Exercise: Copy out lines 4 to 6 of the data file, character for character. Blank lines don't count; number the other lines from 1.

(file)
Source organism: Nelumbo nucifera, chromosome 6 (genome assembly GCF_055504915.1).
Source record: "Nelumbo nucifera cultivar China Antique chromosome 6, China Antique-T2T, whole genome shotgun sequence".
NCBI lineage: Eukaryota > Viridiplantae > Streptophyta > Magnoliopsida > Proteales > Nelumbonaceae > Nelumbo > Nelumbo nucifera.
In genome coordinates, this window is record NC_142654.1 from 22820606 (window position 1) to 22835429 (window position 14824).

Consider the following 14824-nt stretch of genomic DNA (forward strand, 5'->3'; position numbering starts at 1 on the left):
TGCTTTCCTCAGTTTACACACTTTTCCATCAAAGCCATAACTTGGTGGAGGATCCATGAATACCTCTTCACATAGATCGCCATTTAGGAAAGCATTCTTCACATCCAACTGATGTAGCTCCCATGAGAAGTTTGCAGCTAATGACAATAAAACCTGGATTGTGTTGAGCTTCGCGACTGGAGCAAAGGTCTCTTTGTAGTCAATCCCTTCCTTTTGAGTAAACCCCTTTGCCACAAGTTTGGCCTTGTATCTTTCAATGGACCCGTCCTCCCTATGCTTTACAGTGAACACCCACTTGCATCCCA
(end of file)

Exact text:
In genome coordinates, this window is record NC_142654.1 from 22820606 (window position 1) to 22835429 (window position 14824).

Consider the following 14824-nt stretch of genomic DNA (forward strand, 5'->3'; position numbering starts at 1 on the left):
TGCTTTCCTCAGTTTACACACTTTTCCATCAAAGCCATAACTTGGTGGAGGATCCATGAATACCTCTTCACATAGATCGCCATTTAGGAAAGCATTCTTCACATCCAACTGATGTAGCTCCCATGAGAAGTTTGCAGCTAATGACAATAAAACCTGGATTGTGTTGAGCTTCGCGACTGGAGCAAAGGTCTCTTTGTAGTCAATCCCTTCCTTTTGAGTAAACCCCTTTGCCACAAGTTTGGCCTTGTATCTTTCAATGGACCCGTCCTCCCTATGCTTTACAGTGAACACCCACTTGCATCCCA